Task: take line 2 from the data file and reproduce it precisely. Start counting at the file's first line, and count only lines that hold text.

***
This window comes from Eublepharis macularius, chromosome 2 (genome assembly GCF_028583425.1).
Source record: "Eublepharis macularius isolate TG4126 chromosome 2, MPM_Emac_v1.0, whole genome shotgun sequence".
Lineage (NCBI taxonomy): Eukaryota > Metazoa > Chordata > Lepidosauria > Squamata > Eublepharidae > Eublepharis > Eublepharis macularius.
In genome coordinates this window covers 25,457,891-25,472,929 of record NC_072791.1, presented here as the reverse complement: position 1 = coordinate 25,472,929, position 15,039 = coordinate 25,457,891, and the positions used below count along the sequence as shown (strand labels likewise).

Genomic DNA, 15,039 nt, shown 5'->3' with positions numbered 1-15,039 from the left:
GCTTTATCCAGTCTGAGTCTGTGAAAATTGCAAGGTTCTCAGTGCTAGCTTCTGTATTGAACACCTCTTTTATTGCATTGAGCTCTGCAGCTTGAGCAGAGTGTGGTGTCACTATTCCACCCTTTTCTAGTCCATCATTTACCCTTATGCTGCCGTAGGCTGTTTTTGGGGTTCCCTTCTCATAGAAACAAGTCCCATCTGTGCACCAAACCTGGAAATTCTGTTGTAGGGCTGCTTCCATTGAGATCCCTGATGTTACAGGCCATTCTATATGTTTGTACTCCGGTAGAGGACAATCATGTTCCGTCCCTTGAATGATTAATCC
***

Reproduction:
Source record: "Eublepharis macularius isolate TG4126 chromosome 2, MPM_Emac_v1.0, whole genome shotgun sequence".